It’s a brave and potentially risky move to recreate a classic that has set a benchmark in cinematic excellence. History hasn’t been kind to such feeble regenerations, with ‘Ram Gopal Varma Ki Aag’ — the director’s antagonising spin on the western classic ‘Sholay’ — often landing the top spot on a list of worst films in Bollywood. Remind Feroz Abbas Khan of this little known fact and the theatre director and playwright doesn’t deny the responsibility one must shoulder when undertaking such a project. In fact, in an attempt to bring filmmaker K Asif’s iconic ‘Mughal-E-Azam’ to the stage in 2016, Khan found himself unable to handle the pressure. “I still haven’t been able to get over the fact that three days before the first show, I almost had a nervous breakdown; and I am not saying this for effect,” Khan told Gulf News tabloid! from Mumbai. The theatre veteran, who will bring the stage adaptation of ‘Mughal-E-Azam’ to Dubai this week, continued: “It was the first time it had happened to me on stage. I kept thinking I am doing such a great disservice to a great piece of work.” Little did Khan know at the time that ‘Mughal-E-Azam — The Musical’ would go on to win seven Broadway World Awards the following year, including ones for Best Indian Play and Best Director. As Dubai sets the stage for a three-day performance of the doomed romance, we breakdown why the musical should be on your watch list this month. ‘Mughal-E-Azam’ was originally a play Few know that K Asif’s cinematic masterpiece, which released in 1960 after 15 years of struggle, was in fact based on a play. “If you look at the original ‘Mughal-E-Azam’, you realise it resembled a theatrical production. So, I looked into the roots and realised the film had originated from a play called ‘Anarkali’,” revealed Khan. ‘Anarkali’ was first written by Imtiaz Ali Taj in 1922, which took readers into the Mughal Empire, narrating a love affair between servant girl Anarkali and the crown prince Salim. So incensed was Emperor Akbar when he learnt of the affair that he ordered Anarkali to buried alive behind a wall. “K Asif sahib [sir] had been very impressed by a stage production of the original story and he decided he wanted to make it into a movie, especially when he realised that a theatrical scale would be very small and simply could not capture the imagination the way cinema could,” said Khan. A second ‘Mughal-E-Azam’? In his research to unearth details about the story, Khan also discovered that even before K Asif’s masterpiece released, another film on the subject had already released during the former’s decade-long struggle to bring the film to screen. “K Asif sahib [sir] had struggled for years to mount the production. And interestingly, during this time, another film had already been released called ‘Anarkali’. But even with this setback, K Asif did not give up. He decided to give a whole new experience to his film and the rest is for all to see,” said Khan. Recreating a masterpiece “It was never my idea to make a film into a play,” stressed Khan. “I was dreaming about doing an Indian musical and when I was watching this movie, at a slightly more mature age, I could connect with the way the film was made. “It struck me that it is clearly a theatre piece, written in a style of theatre writing which was prevalent before cinema came to India — a style we called Parsi theatre. It used decorative language, focused on a larger than life conflict and dared to affect with the audience’s mood.” However, to envision is one thing, but Khan’s journey to create his own masterpiece would be as long as Asif’s own struggle to bring the theatrical piece to cinema. “When I saw the film, I knew I wanted to make it into a play but I didn’t think India had the wherewithal or the kind of money to mount such a production. Plus, we weren’t sure if the audience was willing to spend the money to watch this kind of theatre production,” Khan said. How Shabhana Azmi and Farooq Sheikh played a part It was in November 2004 when ‘Mughal-E-Azam’ released once again in cinemas, this time, in full colour as part of a restoration project undertaken by the Shapoorji Pallonji Group, spearheaded by Shapoorji Mistry, who was the grandson of the original producer of the film, Shapoorji Pallonji Mistry. During this time, Khan was in Hyderabad touring his award-winning play ‘Tumhari Amrita’ with the late Farooq Sheikh, who died in Dubai of a heart attack in 2013, along with the veteran actress Shabhana Azmi. Khan admitted that all three of them weren’t keen on the new version of the film at the time. “All three of us had our reservations at the time because we thought the beauty of ‘Mughal-E-Azam’ was wrapped up in the black and white imagery of the film. We thought colour was going to destroy its essence but it worked,” recalled Khan. “We were deeply roused by watching it at that time and that got me thinking.” Khan said that when he finally approached Shapoorji Pallonji with his idea, the only brief they had was to make a production as big as the film. Tale about female empowerment Set in a time when the Mughal Empire reigned across India, the story not only essays the tragic love affair between a courtesan and a prince, but gives voice to the common man, according to Khan. “At its core, the story is truly about women empowerment. Here was an ordinary woman who took on the might of an empire and dared to defy the most powerful man in the country.” Khan also stressed how important a role the story’s message played in celebrating the spirit of a woman. “People focus on the love story or the father and son conflict, but it is Anarkali’s defiance that forms the spine of the story. At the time the film released [13 years after India’s partition in 1947], it also paid tribute to the role of women in India’s freedom struggle and the power they wielded in the world’s largest democracy. Here is a story about everyday people for who believed gender and class divides needed to be challenged. For that alone, the story was quite ahead of its time.” Bollywood favourite Manish Malhotra roped in Mughal E Azam Image Credit: Supplied Khan recalled his brief to his set and costume designers was very specific. “It had to be very big. The imagination had to be big. The production designer, the projection designer and the lighting had to support that vision,” he said. But it was Manish Malhotra, the designer of choice to Bollywood’s biggest stars, who tied the whole project together by creating the final look of the stage production. “If you remember the original movie, all the costumes were in black and white. The only time we saw it in colour was during the song ‘Pyar Kiya Toh Darna Kya’ and the climax. So, when I spoke to Manish Malhotra, I told him one thing: transport yourself to the Mughal era and into Akbar’s court. If you were the court designer, what would you do for these costumes? And that was it,” said Khan. Malhotra went on to design the 575 costumes used in the stage production. Reimagining the choreography Mughal E Azam Image Credit: Supplied As the first chords of ‘Pyar Kiya Toh Darna Kya’ play out, few may resist imagining a young Madhubala staring defiantly at Emperor Akbar in the Sheesh Mahal or the Palace of Mirrors. When it was time recreate this for stage, Khan employed the ‘extraordinary talent’ of young choreographer Mayuri Upadhya to reimagine those magical moments for stage. “I told Mayuri it needs to be authentic Kathak [Indian dance form] but within your interpretation. One of the finest pieces in the musical is the ‘Pyar Kiya…’ sequence and that’s a highly interpretative piece by Mayuri. She simply brings it alive on stage,” said Khan. Introducing a new Salim and Anarkali Mughal E Azam Image Credit: Supplied “To find my Salim and Anarkali was the toughest job,” stated Khan. “Anyone who closes their eyes even today is reminded of Dilip Kumar, Madhubala and Prithviraj Kapoor in those iconic roles. They are ingrained in us.” Khan admitted that finding his Salim was slightly easy because all he was looking for was “an actor with a personality.” He continued: “But the problem with Anarkali was that she needed to be a singer. And someone who could sing live and was a classically trained one at that. She also needed a personality, was of fine beauty and a fine actor. Bringing all that together was a tough call.” Khan finally found them in Neha Sargam and Priyanka Barve, who alternated in playing Anarkali. Shaad Ali became his Salim, theatre actor Nissar Khan his Akbar and Sonal Jha signed on as Jodha Bai. Understanding the millennial mindset Mughal E Azam Image Credit: Supplied It’s fine to recreate a classic, but is there really a demand or an understanding of sacrificing love and life in the face of duty and valour for the millennial mindset? Khan has his own take. “‘Mughal-E-Azam’ is a story that surpasses time and space. In the times we live in, hatred seems to have made a comeback. And it is in such times of hatred, a love story such as this once again gives you hope. No matter what it is, be it the indomitable spirit of a human being to stand up to power or injustice or something more personal, but I do think it this story of defiance bears a strong resonance for the times we live in.” Should we read between the lines, alluding to India facing its own times of turmoil following the wave of protests sweeping across the country in defiance of the controversial Citizenship Amendment Act (CAA), which many deem as anti-Muslim? Khan simply laughed in response, adding: “I can say it openly but will leave it for a different time. Conflicts and concerns over identity are so sharp, arguments we should have transcended ages ago. But I know in the end, humanity will win, love will win.” ——————————————— Did you know? A digitally-enhanced colour version of K. Asif?s 1960 black and white blockbuster Mughal-e-Azam is ready to woo fans of Indian cinema this month WARNING: THIS IS SUPPLIED PICTURE, GULF NEWS DOES NOT HOLD THE RIGHT FOR REPUBLISHING SOURCE : NOT AVAILABLE History has borne witness to the hurdles K Asif faced to visualise his period epic. Parts of the film were scrapped when key members from the film’s unit, including the lead actor, moved to Pakistan in wake of the partition. In the wait to sign on new actors, Chandramohan, who was to play Emperor Akbar, suddenly died. Amid the actual film production, Kumar and Madhubala’s own love affair had reached a tragic end while her father was attempting to make a business deal of the alliance. In Kumar’s biography, the feather scene in the film — one of the most iconic moments on screen — was filmed when the two stars had stopped speaking with another. Mughal-e-Azam film movie scene - Supplied Picture By the end of the film production, Asif and lead actor Kumar were also not on speaking terms and the latter even skipped the film’s premiere. Madhubala, meanwhile, was suffering from congenital heart disease and would have frequent lapses during the 10-year-long production. She died nine years after the release of the film, at the age of 36. —————————————— Don’t miss it! ‘Mughal-E-Azam — The Musical’ is being staged at Dubai Opera on January 30, 31 and February 1. Show starts at 8pm across all days, with tickets priced from Dh150. They are available online at Dubaiopera.com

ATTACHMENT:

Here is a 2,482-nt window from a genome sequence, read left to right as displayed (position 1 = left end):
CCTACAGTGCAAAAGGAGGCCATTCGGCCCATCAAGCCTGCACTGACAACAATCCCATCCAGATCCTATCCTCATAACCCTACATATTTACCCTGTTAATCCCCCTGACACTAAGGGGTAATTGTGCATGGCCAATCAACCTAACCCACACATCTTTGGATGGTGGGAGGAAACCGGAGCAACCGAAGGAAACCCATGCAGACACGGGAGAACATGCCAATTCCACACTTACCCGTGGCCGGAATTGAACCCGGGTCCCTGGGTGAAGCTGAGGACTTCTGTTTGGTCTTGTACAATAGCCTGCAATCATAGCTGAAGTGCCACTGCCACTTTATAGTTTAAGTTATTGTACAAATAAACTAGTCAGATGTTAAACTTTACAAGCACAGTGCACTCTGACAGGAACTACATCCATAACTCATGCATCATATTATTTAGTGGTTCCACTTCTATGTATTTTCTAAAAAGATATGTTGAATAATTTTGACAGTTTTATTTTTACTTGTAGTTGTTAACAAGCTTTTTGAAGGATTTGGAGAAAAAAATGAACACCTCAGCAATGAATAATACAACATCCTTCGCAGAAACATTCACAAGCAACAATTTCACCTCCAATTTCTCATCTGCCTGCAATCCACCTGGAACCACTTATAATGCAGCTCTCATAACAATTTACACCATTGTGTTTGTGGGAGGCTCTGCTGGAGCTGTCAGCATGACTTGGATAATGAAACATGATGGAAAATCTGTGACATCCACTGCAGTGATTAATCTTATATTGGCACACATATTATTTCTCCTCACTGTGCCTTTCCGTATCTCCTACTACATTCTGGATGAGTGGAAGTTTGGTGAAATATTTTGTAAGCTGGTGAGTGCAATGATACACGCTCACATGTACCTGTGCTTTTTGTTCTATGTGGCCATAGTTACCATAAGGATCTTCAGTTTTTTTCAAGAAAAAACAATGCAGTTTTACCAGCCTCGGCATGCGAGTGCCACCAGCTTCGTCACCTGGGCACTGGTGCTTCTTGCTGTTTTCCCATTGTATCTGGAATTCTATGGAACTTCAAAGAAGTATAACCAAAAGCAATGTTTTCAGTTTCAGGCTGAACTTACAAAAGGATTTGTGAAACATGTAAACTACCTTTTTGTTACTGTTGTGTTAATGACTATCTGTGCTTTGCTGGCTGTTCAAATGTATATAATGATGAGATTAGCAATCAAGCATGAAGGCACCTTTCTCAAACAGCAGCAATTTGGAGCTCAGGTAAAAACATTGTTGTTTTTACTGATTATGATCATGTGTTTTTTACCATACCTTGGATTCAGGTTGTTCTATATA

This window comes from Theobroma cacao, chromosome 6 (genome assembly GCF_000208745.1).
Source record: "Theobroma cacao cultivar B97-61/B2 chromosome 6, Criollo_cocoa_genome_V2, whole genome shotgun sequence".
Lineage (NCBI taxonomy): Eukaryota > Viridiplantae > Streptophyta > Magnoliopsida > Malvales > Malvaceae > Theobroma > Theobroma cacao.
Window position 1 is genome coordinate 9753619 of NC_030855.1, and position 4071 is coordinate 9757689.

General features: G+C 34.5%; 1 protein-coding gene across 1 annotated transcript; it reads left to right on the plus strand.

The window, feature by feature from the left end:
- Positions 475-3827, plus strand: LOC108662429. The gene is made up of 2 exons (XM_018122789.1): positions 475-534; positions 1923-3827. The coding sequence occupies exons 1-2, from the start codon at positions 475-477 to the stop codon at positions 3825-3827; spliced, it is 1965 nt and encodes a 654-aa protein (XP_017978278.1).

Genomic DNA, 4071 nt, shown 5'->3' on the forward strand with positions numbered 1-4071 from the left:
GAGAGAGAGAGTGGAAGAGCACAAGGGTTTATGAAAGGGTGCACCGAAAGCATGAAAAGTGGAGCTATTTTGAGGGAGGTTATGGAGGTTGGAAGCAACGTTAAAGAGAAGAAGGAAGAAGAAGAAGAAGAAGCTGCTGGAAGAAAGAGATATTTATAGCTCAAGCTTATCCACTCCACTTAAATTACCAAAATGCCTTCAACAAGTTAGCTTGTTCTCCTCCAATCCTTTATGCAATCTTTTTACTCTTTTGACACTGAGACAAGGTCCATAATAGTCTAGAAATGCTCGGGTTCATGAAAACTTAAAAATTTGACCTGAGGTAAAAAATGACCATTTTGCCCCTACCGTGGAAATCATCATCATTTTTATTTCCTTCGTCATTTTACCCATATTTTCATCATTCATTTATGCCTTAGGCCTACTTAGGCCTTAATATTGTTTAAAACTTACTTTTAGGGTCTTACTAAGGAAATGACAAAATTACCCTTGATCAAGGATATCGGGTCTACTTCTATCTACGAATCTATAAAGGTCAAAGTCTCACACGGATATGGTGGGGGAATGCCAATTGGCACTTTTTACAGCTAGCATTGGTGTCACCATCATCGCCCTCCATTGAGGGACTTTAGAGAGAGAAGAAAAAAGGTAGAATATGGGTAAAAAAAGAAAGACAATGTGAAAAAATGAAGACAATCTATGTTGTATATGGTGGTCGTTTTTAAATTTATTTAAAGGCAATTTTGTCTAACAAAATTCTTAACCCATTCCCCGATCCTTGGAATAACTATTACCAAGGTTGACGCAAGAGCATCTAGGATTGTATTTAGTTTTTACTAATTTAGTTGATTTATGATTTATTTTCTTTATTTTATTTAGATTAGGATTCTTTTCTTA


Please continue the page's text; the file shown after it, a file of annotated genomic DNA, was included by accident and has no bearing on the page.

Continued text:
published 26 days 10 hours 16 minutes ago.